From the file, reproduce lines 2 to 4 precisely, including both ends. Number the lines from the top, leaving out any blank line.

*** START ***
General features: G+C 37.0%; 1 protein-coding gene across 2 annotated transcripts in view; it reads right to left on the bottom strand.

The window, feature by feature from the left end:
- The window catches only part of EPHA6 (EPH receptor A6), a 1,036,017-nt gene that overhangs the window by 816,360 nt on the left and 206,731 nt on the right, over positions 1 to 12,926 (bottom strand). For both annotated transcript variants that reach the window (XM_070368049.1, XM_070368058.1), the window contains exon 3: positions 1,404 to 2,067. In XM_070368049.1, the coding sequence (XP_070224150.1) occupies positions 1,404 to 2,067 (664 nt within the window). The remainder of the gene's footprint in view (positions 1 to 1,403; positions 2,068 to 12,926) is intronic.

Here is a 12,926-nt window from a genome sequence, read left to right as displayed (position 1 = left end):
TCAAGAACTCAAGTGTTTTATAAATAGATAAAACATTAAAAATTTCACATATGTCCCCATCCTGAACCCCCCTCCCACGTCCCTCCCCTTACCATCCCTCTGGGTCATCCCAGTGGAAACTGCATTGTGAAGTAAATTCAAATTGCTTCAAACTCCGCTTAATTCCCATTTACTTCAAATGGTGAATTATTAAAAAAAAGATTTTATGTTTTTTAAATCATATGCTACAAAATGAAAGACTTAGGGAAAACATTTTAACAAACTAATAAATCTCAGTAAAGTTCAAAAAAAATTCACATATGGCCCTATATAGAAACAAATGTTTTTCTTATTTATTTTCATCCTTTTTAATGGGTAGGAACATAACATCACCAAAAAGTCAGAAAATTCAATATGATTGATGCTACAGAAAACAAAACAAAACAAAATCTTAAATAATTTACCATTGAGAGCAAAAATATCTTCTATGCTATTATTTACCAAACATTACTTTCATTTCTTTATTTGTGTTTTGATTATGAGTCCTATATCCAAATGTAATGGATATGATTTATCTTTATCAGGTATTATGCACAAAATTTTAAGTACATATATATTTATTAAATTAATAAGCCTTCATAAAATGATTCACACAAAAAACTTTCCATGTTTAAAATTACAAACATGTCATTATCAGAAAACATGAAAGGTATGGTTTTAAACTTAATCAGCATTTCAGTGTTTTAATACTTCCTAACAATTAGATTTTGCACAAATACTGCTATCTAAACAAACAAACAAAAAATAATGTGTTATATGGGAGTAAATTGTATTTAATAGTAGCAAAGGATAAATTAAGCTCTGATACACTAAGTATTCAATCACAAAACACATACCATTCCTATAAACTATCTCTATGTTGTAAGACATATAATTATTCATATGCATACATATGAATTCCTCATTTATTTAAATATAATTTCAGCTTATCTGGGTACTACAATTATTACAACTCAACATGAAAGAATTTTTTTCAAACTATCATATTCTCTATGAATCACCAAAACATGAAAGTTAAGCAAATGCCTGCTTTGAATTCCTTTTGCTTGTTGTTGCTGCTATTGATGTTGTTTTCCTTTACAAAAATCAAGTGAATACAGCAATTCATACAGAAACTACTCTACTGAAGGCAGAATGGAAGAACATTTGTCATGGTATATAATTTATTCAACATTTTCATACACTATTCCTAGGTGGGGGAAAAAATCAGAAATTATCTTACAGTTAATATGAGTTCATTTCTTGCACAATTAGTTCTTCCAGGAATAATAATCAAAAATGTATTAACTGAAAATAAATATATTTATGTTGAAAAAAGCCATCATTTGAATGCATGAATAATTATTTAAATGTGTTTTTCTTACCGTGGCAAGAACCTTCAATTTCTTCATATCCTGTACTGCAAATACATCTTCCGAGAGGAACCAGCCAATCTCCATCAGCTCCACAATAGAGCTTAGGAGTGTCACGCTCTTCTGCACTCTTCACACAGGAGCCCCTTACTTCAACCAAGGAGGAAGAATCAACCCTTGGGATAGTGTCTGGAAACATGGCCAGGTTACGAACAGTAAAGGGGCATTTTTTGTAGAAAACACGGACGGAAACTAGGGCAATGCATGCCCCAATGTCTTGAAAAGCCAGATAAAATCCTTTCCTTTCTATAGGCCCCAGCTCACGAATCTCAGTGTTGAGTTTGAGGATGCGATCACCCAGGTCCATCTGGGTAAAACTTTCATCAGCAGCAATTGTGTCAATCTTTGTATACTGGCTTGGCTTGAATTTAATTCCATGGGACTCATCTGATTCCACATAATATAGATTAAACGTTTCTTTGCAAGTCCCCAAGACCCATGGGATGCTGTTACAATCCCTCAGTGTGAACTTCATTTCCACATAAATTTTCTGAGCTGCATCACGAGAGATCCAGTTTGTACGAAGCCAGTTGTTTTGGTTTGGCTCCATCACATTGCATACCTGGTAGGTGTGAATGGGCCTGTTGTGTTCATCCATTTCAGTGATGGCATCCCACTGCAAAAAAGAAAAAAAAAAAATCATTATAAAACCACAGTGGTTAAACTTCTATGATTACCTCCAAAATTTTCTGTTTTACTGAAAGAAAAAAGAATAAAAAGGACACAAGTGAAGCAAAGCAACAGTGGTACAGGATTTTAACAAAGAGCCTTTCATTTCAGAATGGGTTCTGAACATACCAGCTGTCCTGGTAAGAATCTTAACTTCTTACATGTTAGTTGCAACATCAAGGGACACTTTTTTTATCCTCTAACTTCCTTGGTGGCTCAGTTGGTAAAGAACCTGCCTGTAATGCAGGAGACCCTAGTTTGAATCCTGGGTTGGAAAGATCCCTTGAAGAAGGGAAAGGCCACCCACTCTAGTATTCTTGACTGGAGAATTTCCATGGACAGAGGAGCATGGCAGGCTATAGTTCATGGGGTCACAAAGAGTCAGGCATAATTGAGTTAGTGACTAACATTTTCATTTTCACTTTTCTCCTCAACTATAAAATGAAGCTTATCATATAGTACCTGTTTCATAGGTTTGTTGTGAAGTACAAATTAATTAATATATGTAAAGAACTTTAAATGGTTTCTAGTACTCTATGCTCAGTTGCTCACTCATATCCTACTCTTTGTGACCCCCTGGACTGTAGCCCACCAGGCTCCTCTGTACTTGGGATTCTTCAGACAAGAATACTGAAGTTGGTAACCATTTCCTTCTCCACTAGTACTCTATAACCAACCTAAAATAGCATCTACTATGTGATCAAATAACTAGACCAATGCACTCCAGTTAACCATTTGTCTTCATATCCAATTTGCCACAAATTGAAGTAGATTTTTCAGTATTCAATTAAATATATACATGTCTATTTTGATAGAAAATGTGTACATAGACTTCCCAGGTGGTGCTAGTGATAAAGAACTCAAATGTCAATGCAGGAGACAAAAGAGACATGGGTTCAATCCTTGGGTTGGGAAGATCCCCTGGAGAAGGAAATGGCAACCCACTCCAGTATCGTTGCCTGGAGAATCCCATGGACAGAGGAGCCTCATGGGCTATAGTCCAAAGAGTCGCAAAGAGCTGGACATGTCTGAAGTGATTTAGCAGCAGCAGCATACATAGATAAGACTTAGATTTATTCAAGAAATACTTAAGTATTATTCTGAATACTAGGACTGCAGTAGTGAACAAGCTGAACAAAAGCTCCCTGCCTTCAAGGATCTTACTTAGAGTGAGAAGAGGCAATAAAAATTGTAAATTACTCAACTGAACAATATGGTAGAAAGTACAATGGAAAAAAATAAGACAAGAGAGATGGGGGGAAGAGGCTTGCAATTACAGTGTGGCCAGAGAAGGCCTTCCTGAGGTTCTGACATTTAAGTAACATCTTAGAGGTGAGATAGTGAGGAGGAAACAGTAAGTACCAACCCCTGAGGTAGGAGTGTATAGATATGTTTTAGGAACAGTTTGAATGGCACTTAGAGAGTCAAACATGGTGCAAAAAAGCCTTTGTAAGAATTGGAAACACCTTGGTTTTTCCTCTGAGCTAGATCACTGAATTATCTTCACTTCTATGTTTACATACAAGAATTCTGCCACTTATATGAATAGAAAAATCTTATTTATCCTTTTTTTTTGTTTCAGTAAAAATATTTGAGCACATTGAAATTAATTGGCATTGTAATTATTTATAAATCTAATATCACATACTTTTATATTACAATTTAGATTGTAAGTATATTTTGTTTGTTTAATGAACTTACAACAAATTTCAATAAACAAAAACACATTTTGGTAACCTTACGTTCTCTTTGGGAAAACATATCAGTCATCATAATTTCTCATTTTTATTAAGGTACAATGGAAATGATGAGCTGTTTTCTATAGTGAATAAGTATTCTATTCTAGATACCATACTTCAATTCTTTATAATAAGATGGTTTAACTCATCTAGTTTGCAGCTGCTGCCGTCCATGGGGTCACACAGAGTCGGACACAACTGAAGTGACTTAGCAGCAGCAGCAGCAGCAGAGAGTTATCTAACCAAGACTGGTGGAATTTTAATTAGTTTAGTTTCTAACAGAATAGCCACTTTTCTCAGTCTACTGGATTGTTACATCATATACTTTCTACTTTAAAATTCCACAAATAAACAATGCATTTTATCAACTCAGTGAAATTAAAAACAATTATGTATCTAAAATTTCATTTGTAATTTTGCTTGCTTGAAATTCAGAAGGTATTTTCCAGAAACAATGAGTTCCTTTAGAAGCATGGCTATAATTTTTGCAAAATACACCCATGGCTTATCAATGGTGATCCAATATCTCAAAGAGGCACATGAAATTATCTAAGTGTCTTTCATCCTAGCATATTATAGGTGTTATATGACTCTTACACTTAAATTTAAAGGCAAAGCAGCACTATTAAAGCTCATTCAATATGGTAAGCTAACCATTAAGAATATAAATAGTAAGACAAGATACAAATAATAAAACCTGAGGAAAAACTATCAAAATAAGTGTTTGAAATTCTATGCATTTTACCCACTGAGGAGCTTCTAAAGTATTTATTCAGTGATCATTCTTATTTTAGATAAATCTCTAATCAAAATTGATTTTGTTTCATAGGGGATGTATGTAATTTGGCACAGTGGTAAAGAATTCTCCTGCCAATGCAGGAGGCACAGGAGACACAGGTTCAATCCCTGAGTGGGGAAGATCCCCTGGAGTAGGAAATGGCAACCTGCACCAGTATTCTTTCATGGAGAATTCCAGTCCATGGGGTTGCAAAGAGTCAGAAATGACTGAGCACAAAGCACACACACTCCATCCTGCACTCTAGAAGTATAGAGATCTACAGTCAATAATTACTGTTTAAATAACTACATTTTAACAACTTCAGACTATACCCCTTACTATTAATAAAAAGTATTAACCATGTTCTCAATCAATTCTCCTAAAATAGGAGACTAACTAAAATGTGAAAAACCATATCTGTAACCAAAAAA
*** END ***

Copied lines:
The window, feature by feature from the left end:
- The window catches only part of EPHA6 (EPH receptor A6), a 1,036,017-nt gene that overhangs the window by 816,360 nt on the left and 206,731 nt on the right, over positions 1 to 12,926 (bottom strand). For both annotated transcript variants that reach the window (XM_070368049.1, XM_070368058.1), the window contains exon 3: positions 1,404 to 2,067. In XM_070368049.1, the coding sequence (XP_070224150.1) occupies positions 1,404 to 2,067 (664 nt within the window). The remainder of the gene's footprint in view (positions 1 to 1,403; positions 2,068 to 12,926) is intronic.

Here is a 12,926-nt window from a genome sequence, read left to right as displayed (position 1 = left end):